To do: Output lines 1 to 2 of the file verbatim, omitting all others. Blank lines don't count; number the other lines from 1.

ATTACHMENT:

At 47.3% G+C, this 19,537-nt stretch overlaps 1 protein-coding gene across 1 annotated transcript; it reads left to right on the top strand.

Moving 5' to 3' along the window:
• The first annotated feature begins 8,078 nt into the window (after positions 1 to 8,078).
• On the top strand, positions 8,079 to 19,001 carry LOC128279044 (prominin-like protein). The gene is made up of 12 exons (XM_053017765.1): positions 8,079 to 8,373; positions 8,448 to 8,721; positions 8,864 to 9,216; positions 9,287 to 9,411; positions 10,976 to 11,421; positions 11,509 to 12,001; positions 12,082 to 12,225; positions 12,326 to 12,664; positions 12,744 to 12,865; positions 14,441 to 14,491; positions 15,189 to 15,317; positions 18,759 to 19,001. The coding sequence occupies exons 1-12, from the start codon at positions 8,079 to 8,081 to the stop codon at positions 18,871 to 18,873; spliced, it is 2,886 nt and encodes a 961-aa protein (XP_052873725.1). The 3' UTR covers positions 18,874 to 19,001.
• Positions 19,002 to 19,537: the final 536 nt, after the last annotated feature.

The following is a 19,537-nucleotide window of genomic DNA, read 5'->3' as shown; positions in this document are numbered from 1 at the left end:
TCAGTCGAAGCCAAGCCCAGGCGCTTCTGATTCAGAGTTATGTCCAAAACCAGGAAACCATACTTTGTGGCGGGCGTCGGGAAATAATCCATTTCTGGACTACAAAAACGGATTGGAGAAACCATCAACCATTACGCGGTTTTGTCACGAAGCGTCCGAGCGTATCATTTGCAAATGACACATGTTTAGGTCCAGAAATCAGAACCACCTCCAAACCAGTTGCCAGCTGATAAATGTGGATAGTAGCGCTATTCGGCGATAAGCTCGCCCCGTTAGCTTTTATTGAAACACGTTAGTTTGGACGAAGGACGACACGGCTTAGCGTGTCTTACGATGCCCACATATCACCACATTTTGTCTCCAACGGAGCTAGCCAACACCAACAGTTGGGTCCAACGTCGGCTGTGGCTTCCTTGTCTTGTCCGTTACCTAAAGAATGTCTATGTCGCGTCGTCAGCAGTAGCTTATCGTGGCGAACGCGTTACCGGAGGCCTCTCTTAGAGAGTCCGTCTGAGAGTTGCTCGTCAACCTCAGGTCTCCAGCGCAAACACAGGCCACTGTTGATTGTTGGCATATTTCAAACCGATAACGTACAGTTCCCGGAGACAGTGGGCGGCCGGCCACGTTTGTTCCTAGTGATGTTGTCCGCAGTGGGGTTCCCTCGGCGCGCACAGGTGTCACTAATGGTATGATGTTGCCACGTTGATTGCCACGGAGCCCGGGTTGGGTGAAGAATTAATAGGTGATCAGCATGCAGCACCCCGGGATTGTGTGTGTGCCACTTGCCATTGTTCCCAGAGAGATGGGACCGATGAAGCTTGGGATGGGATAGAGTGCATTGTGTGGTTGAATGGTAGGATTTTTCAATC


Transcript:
At 47.3% G+C, this 19,537-nt stretch overlaps 1 protein-coding gene across 1 annotated transcript; it reads left to right on the top strand.

Moving 5' to 3' along the window: